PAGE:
If the past two years have taught the retail industry anything, it’s to meet the unexpected, eye-to-eye, with more of the unexpected.
Unexpected as in surprising channels, unpredictable brand partnerships and even a dose of the expected. Because consumer desires have not changed; they still want shopping to be stress-free, convenient, personalized and a good value. But here’s the opportunity: When asked to rank how much 14 major retailers care about them, in terms of value and understanding, shoppers gave an average score of just seven out of 10, according to research by WSL Strategic Retail, in New York.
The reason may be that consumer expectations continue to evolve in unexpected ways. The most cost-effective methods for maintaining relevance in 2022, therefore, will hinge on consumer understanding.
Welcome 2022: We Were Expecting You
Meeting the unexpected with the expected requires a review of the basics: Namely, how shoppers are using stores, what cements their purchase decisions and how they pay. These five trends embody activities and services that click with consumers, through novelty, ease or necessity.
1. Shopping in the stream will bring live retail therapy. Livestreaming – real-time, interactive video streams that sell products, often on social platforms – bring in-store personal service to the screen by enabling viewers to comment during the events. Women’s apparel chain Chico’s now livestreams on Facebook with regularity, as does Saks Fifth Avenue. Among Saks’s recent styling streams: a live wedding suite event with celebrity stylist Micaela Erlanger featuring dresses from designers Carolina Herrera, David Koma, Alexander Gaultier and Manolo Blahnik. We can expect retail livestreaming events will be embedded features in social media: In early November, Instagram announced a series of live broadcasts featuring exclusive product launches, hosted by influencers.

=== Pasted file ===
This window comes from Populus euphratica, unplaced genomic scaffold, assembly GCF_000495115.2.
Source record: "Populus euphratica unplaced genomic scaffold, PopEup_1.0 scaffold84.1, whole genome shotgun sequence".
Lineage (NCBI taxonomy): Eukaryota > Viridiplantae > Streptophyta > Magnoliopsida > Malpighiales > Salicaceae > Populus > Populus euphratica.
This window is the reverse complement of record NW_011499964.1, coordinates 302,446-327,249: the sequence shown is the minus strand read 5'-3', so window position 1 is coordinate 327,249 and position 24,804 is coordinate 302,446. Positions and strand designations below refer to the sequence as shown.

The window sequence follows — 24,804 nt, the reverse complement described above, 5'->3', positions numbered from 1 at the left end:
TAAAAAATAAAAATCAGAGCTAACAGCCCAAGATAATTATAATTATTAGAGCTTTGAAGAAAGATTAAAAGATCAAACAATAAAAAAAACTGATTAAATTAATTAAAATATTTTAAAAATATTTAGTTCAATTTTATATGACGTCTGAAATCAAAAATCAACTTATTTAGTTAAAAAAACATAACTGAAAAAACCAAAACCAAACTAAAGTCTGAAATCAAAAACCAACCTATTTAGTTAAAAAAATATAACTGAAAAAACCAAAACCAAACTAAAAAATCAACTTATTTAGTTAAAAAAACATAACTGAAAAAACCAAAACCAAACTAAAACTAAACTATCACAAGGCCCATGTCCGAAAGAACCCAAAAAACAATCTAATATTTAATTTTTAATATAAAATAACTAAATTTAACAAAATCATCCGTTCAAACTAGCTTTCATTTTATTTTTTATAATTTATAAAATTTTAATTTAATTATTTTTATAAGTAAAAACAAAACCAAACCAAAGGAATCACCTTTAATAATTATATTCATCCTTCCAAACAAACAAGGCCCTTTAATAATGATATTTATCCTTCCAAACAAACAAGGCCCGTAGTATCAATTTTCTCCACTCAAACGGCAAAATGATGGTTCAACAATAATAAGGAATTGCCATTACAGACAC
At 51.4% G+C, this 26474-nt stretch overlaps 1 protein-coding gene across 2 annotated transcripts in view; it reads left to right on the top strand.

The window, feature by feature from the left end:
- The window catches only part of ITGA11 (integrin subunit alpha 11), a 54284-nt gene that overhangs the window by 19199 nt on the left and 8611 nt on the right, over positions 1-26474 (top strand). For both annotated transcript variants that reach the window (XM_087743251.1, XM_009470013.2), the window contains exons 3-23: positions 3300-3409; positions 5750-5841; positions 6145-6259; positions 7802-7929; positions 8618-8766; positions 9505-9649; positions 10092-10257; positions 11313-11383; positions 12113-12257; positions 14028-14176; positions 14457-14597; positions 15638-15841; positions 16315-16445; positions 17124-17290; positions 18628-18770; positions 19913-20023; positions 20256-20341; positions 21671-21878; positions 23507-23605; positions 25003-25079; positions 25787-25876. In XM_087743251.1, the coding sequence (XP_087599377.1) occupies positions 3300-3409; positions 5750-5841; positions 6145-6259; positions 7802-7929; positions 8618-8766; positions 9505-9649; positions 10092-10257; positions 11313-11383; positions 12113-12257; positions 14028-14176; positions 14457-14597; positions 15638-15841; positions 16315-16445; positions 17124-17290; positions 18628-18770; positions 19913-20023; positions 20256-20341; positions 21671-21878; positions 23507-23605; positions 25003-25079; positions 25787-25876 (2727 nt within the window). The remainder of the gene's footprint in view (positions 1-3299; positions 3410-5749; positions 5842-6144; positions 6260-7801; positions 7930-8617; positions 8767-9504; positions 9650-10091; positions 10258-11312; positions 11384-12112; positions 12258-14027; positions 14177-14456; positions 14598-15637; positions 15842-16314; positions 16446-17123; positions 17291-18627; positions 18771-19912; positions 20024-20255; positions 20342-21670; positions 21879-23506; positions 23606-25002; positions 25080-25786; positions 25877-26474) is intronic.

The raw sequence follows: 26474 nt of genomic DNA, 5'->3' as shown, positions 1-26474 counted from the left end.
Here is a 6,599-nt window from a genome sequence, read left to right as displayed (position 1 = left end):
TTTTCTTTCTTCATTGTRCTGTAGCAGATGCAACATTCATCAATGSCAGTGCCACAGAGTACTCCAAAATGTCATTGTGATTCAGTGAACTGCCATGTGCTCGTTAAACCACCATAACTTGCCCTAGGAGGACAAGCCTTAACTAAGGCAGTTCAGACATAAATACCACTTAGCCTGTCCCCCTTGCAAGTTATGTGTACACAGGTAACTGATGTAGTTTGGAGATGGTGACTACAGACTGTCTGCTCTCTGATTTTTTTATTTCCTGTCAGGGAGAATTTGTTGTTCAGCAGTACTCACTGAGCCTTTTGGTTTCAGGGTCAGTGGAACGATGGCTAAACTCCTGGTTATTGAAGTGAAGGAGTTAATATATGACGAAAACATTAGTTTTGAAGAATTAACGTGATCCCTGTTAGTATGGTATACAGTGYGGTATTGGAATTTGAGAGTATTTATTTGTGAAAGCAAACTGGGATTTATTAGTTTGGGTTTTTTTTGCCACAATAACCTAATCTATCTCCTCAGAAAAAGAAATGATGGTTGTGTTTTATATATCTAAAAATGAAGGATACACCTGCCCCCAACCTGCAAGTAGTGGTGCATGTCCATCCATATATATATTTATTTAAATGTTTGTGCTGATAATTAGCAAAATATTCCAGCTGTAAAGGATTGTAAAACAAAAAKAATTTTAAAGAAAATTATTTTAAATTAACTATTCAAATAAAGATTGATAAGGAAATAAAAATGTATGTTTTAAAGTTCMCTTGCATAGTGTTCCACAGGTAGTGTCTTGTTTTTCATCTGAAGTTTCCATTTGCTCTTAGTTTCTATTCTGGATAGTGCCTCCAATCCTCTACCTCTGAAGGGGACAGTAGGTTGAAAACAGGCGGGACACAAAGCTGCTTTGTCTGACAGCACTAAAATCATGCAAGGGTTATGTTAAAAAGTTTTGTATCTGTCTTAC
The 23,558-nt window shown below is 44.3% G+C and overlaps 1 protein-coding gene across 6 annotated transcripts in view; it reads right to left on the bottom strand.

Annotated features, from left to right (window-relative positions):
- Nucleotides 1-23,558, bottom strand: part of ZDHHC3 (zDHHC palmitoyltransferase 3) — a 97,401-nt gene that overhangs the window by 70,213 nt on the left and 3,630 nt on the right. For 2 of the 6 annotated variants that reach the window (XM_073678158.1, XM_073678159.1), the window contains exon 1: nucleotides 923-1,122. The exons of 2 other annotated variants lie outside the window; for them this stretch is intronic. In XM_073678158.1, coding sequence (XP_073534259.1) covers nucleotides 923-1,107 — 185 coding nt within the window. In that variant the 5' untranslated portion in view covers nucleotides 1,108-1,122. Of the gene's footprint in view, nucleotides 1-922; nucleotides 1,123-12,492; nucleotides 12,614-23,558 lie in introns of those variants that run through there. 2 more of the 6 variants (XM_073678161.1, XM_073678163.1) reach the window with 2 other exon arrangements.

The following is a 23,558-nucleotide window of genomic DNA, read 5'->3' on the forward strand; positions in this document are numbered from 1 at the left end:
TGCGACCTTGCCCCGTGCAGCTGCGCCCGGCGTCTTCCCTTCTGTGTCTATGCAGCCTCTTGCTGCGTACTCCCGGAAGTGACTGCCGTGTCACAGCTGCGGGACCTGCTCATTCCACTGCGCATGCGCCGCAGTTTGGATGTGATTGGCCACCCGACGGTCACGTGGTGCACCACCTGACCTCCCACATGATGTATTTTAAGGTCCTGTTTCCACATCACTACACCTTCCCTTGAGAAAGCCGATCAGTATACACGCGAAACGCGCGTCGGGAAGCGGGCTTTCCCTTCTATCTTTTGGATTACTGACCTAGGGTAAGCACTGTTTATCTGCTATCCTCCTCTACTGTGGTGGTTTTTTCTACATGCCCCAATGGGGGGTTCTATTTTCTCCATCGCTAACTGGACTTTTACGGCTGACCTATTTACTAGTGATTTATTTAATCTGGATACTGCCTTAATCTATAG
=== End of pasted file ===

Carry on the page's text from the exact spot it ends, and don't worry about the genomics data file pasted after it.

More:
2. Malls emerge in stores for a mini revival. Traditional malls may be closing, but a scaled-down version is emerging among big-name chains through store-within-a-store (SWAS) formats. Unlike the Starbucks in the supermarket, however, in-store co-branding will be taken to a more sophisticated, digitally-driven level in 2022. Take the Hy-Vee store in Grimes, Iowa, which is formatted to operate like a mini mall with a digital footprint so it can meet large-scale needs. Its partnerships include an express-sized DSW shoe store and an exercise equipment showroom by Johnson Fitness & Wellness, both of which offer a broad range of goods customers can order by scanning a QR code. The Grimes store also includes a W Nail Bar and a food hall. Other notable partnerships that are rolling through 2022 include those between Target and Ulta (as well as Apple) and Nordstrom and Tonal training systems.
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